• You add an “Estimate pricing” task to Project A, but turns out it’s already a task in Project B. You weren’t looking at the Tasks table and couldn’t tell that it was the wrong one — all you saw was a display column value (most likely task name). You just wrongly moved the task or made a single task assigned to both projects.
  • On Employees table, you select one more Task to assign to them. Do you know immediately what happened? Was the task unassigned from any other employee and reassigned to this one? Or is it now assigned to both? You wouldn’t know for sure without checking on the Task row; you’d have to examine it anyway. You could just change the assignee from there after all.

You personally would bother to double-check what have changed. Many people in your team wouldn’t.


P.S. Why do you think I’m building all these workarounds and button-based systems for real clients out there and have this consulting practice even though “everyone can be a maker”? Because that’s exactly what I have to deal with: making docs that are as human error safe as possible, as intuitive and bulletproof to use as possible, by making all these design decisions.

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Hey Paul, thanks for the clarification. I see now how the traditional database way holds many advantages.

This is a golden nugget :slightly_smiling_face:. And your examples help me to better understand the risk of such “ease of use” type features.

I wouldn’t want another column showing up automatically in table B, as that would make it more cumbersome for me to manage all my columns.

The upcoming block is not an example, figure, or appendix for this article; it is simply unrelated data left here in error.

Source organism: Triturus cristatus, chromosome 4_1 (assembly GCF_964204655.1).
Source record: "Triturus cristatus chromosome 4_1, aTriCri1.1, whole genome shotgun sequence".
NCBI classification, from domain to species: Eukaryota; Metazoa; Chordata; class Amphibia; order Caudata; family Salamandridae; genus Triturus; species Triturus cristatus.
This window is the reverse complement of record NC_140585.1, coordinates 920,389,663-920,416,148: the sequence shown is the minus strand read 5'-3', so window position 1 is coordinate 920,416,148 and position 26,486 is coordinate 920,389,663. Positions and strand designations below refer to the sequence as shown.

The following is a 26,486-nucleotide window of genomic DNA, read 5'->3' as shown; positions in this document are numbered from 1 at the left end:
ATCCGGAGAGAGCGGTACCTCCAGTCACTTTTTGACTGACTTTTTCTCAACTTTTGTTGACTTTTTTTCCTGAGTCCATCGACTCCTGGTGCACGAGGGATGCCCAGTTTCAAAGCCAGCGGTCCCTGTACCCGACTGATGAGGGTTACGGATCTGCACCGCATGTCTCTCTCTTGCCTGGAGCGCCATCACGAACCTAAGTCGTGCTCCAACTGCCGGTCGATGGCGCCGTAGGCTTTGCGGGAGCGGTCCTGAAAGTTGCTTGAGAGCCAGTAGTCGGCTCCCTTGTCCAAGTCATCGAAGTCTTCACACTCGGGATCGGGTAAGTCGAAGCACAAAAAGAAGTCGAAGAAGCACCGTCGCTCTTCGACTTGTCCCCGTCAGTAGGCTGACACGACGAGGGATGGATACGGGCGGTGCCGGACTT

In contrast, if I’m in table B and I were to make a column that connects to Table A, I would expect to be able to edit the already made connections from B → A by default.

This is the most intuitive scheme for me because it limits the work I have to do

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I thought I understood this question, but while reading all the replies, I am not so sure anymore. Looking at the very basic example with the projects and tasks, we are talking about assigning projects to tasks and tasks to projects, not altering the tasks them selves (so not making ‘task3’ into ‘taskA’)?
My preference would be, but only as an option, to allow editing the rows with a formula.
I would envision this as follows (based on your tiny example):
With the option turned on, you would go a field, say column 2, row 2 in the Projects table. You woud be allowed to add or delete tasks (even though it is a formula column) and these additions are reflected immediately in the Tasks table (added or deleted fields (and if necessary additional rows - I would be reluctant to delete rows upon this type of editing, but I guess it all depends on your table design).
I can see how it can nice to ‘edit’ your tasks table form the projects table, but tables are hardly ever as simple as in your example, so I can see a lot of havoc being done in a hurry.
That said, with this approach, you don’t have to rename the column type.